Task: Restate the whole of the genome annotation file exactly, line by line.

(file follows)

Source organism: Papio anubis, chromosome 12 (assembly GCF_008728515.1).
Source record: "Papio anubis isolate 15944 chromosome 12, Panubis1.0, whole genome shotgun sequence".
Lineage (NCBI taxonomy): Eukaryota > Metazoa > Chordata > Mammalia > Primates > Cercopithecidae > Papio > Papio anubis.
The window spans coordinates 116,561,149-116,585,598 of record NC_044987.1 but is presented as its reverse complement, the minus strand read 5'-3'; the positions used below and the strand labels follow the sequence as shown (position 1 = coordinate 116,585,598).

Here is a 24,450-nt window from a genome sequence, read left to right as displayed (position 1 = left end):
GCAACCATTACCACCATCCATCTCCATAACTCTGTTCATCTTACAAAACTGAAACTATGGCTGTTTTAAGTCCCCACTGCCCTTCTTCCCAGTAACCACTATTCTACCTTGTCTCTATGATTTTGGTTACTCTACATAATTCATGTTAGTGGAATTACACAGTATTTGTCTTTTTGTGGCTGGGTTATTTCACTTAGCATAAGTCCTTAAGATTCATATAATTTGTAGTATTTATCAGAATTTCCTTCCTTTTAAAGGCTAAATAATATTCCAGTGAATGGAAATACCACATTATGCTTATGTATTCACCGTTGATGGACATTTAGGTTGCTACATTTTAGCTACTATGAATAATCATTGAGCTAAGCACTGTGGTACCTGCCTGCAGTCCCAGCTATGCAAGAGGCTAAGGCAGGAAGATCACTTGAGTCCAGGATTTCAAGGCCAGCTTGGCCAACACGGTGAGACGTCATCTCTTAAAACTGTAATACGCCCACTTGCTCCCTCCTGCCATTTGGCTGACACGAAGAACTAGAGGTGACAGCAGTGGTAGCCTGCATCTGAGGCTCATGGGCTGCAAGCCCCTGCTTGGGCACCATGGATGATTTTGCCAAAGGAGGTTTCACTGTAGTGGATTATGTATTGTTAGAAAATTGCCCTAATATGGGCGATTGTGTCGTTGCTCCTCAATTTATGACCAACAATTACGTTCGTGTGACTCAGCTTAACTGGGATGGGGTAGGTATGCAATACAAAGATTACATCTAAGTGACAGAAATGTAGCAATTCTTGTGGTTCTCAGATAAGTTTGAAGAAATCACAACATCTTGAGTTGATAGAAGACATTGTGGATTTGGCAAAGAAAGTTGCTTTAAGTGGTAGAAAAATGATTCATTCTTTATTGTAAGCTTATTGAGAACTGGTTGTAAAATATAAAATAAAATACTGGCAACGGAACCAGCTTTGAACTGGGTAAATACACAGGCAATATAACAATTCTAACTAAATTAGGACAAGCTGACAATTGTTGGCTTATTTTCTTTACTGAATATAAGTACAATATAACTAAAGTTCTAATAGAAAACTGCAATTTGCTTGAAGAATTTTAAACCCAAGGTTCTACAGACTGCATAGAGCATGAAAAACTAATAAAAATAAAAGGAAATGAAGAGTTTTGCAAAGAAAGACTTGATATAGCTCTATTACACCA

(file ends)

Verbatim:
Source organism: Papio anubis, chromosome 12 (assembly GCF_008728515.1).
Source record: "Papio anubis isolate 15944 chromosome 12, Panubis1.0, whole genome shotgun sequence".
Lineage (NCBI taxonomy): Eukaryota > Metazoa > Chordata > Mammalia > Primates > Cercopithecidae > Papio > Papio anubis.
The window spans coordinates 116,561,149-116,585,598 of record NC_044987.1 but is presented as its reverse complement, the minus strand read 5'-3'; the positions used below and the strand labels follow the sequence as shown (position 1 = coordinate 116,585,598).

Here is a 24,450-nt window from a genome sequence, read left to right as displayed (position 1 = left end):
GCAACCATTACCACCATCCATCTCCATAACTCTGTTCATCTTACAAAACTGAAACTATGGCTGTTTTAAGTCCCCACTGCCCTTCTTCCCAGTAACCACTATTCTACCTTGTCTCTATGATTTTGGTTACTCTACATAATTCATGTTAGTGGAATTACACAGTATTTGTCTTTTTGTGGCTGGGTTATTTCACTTAGCATAAGTCCTTAAGATTCATATAATTTGTAGTATTTATCAGAATTTCCTTCCTTTTAAAGGCTAAATAATATTCCAGTGAATGGAAATACCACATTATGCTTATGTATTCACCGTTGATGGACATTTAGGTTGCTACATTTTAGCTACTATGAATAATCATTGAGCTAAGCACTGTGGTACCTGCCTGCAGTCCCAGCTATGCAAGAGGCTAAGGCAGGAAGATCACTTGAGTCCAGGATTTCAAGGCCAGCTTGGCCAACACGGTGAGACGTCATCTCTTAAAACTGTAATACGCCCACTTGCTCCCTCCTGCCATTTGGCTGACACGAAGAACTAGAGGTGACAGCAGTGGTAGCCTGCATCTGAGGCTCATGGGCTGCAAGCCCCTGCTTGGGCACCATGGATGATTTTGCCAAAGGAGGTTTCACTGTAGTGGATTATGTATTGTTAGAAAATTGCCCTAATATGGGCGATTGTGTCGTTGCTCCTCAATTTATGACCAACAATTACGTTCGTGTGACTCAGCTTAACTGGGATGGGGTAGGTATGCAATACAAAGATTACATCTAAGTGACAGAAATGTAGCAATTCTTGTGGTTCTCAGATAAGTTTGAAGAAATCACAACATCTTGAGTTGATAGAAGACATTGTGGATTTGGCAAAGAAAGTTGCTTTAAGTGGTAGAAAAATGATTCATTCTTTATTGTAAGCTTATTGAGAACTGGTTGTAAAATATAAAATAAAATACTGGCAACGGAACCAGCTTTGAACTGGGTAAATACACAGGCAATATAACAATTCTAACTAAATTAGGACAAGCTGACAATTGTTGGCTTATTTTCTTTACTGAATATAAGTACAATATAACTAAAGTTCTAATAGAAAACTGCAATTTGCTTGAAGAATTTTAAACCCAAGGTTCTACAGACTGCATAGAGCATGAAAAACTAATAAAAATAAAAGGAAATGAAGAGTTTTGCAAAGAAAGACTTGATATAGCTCTATTACACCA